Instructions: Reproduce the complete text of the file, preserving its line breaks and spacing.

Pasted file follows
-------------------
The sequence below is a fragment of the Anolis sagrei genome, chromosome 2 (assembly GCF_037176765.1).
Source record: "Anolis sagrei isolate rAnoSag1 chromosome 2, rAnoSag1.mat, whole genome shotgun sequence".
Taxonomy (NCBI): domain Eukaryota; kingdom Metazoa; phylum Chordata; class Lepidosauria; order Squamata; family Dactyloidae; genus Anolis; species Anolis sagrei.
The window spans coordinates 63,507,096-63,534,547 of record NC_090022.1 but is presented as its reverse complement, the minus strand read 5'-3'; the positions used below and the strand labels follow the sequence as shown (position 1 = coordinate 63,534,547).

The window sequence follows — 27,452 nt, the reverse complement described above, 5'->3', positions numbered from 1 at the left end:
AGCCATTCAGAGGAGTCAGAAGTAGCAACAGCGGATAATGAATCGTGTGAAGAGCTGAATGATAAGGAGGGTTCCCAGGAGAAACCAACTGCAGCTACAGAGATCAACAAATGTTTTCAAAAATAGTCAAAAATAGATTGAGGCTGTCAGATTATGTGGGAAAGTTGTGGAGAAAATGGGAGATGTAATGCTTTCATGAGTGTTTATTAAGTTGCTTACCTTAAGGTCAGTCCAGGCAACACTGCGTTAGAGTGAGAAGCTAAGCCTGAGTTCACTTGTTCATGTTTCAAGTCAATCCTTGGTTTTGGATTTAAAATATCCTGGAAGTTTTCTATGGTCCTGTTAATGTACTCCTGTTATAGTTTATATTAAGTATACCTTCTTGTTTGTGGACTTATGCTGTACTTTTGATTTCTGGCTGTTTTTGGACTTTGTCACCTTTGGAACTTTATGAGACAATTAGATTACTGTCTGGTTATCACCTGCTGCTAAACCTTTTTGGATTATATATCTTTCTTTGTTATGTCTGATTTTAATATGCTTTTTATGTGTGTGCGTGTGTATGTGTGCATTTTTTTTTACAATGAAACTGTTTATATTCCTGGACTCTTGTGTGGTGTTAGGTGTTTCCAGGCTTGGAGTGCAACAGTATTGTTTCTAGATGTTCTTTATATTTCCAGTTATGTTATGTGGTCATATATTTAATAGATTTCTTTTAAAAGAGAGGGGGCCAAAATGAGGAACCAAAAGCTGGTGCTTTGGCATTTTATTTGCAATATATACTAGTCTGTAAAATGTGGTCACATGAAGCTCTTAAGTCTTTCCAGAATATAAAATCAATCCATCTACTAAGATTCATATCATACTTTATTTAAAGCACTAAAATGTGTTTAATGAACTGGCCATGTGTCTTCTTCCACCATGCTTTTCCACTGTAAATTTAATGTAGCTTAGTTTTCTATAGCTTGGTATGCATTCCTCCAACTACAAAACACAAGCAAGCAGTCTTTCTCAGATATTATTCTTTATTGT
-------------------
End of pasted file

The sequence below is a fragment of the Anolis sagrei genome, chromosome 2 (assembly GCF_037176765.1).
Source record: "Anolis sagrei isolate rAnoSag1 chromosome 2, rAnoSag1.mat, whole genome shotgun sequence".
Taxonomy (NCBI): domain Eukaryota; kingdom Metazoa; phylum Chordata; class Lepidosauria; order Squamata; family Dactyloidae; genus Anolis; species Anolis sagrei.
The window spans coordinates 63,507,096-63,534,547 of record NC_090022.1 but is presented as its reverse complement, the minus strand read 5'-3'; the positions used below and the strand labels follow the sequence as shown (position 1 = coordinate 63,534,547).

The window sequence follows — 27,452 nt, the reverse complement described above, 5'->3', positions numbered from 1 at the left end:
AGCCATTCAGAGGAGTCAGAAGTAGCAACAGCGGATAATGAATCGTGTGAAGAGCTGAATGATAAGGAGGGTTCCCAGGAGAAACCAACTGCAGCTACAGAGATCAACAAATGTTTTCAAAAATAGTCAAAAATAGATTGAGGCTGTCAGATTATGTGGGAAAGTTGTGGAGAAAATGGGAGATGTAATGCTTTCATGAGTGTTTATTAAGTTGCTTACCTTAAGGTCAGTCCAGGCAACACTGCGTTAGAGTGAGAAGCTAAGCCTGAGTTCACTTGTTCATGTTTCAAGTCAATCCTTGGTTTTGGATTTAAAATATCCTGGAAGTTTTCTATGGTCCTGTTAATGTACTCCTGTTATAGTTTATATTAAGTATACCTTCTTGTTTGTGGACTTATGCTGTACTTTTGATTTCTGGCTGTTTTTGGACTTTGTCACCTTTGGAACTTTATGAGACAATTAGATTACTGTCTGGTTATCACCTGCTGCTAAACCTTTTTGGATTATATATCTTTCTTTGTTATGTCTGATTTTAATATGCTTTTTATGTGTGTGCGTGTGTATGTGTGCATTTTTTTTTACAATGAAACTGTTTATATTCCTGGACTCTTGTGTGGTGTTAGGTGTTTCCAGGCTTGGAGTGCAACAGTATTGTTTCTAGATGTTCTTTATATTTCCAGTTATGTTATGTGGTCATATATTTAATAGATTTCTTTTAAAAGAGAGGGGGCCAAAATGAGGAACCAAAAGCTGGTGCTTTGGCATTTTATTTGCAATATATACTAGTCTGTAAAATGTGGTCACATGAAGCTCTTAAGTCTTTCCAGAATATAAAATCAATCCATCTACTAAGATTCATATCATACTTTATTTAAAGCACTAAAATGTGTTTAATGAACTGGCCATGTGTCTTCTTCCACCATGCTTTTCCACTGTAAATTTAATGTAGCTTAGTTTTCTATAGCTTGGTATGCATTCCTCCAACTACAAAACACAAGCAAGCAGTCTTTCTCAGATATTATTCTTTATTGT